By PATRICIA COHEN in The New Yorker
“We didn’t want to call it a cultural history because it’s too trendy,” Greil Marcus, an author and one of the volume’s editors, said; that might suggest it was “intellectually soft.”
Soft? Probably not. The academy these days is nothing if not trendy. Idiosyncratic? Most definitely.
At the project’s start four years ago, Lindsay Waters, an editor at Harvard University Press, told the book’s editors, “This is not an encyclopedia, but a provocation,” recalled Werner Sollors, a Harvard professor and the other half of the book’s editing team. “We wanted people to surprise themselves with their essays,” Mr. Sollors said.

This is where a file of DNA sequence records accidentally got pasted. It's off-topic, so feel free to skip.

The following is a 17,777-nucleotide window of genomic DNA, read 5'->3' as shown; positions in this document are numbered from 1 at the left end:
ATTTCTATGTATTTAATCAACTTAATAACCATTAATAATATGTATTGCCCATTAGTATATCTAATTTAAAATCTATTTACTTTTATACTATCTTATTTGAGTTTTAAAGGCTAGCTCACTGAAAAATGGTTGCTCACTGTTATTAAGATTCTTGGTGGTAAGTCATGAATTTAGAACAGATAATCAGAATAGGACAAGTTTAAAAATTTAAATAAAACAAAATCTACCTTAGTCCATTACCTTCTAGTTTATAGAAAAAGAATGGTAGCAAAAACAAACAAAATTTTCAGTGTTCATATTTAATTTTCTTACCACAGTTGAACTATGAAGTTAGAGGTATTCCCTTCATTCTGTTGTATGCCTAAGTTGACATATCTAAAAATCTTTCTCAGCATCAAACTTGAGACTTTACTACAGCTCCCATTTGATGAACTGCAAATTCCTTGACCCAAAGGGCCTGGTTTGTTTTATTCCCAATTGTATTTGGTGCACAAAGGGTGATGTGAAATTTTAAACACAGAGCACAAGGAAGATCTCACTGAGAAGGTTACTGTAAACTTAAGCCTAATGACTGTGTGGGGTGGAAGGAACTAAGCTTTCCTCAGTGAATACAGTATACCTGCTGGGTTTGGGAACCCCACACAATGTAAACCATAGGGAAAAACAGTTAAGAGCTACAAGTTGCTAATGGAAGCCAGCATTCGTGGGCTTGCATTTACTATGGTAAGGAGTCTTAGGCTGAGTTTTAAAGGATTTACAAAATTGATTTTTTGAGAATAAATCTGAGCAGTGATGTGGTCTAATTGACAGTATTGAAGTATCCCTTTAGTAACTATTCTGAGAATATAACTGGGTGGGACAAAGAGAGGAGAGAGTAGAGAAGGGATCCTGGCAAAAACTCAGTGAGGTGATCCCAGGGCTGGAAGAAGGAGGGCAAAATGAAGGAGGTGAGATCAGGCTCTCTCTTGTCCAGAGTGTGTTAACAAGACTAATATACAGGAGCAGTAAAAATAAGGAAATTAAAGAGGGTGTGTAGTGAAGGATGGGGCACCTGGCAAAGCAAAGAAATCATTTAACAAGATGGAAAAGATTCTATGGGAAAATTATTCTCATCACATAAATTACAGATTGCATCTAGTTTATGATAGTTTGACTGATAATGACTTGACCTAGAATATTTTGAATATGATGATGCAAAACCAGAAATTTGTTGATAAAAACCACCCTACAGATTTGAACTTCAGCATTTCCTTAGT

So how does one select which moments and artifacts from North America’s last 500 years deserve inclusion? With a meeting. Mr. Sollors and Mr. Marcus gathered a dozen scholars to be the editorial board and the group began brainstorming, ultimately suggesting over 400 topics. Some were obvious: the Declaration of Independence, “Leaves of Grass,” Lincoln’s Second Inaugural Address, “The Adventures of Huckleberry Finn,” “The Great Gatsby.”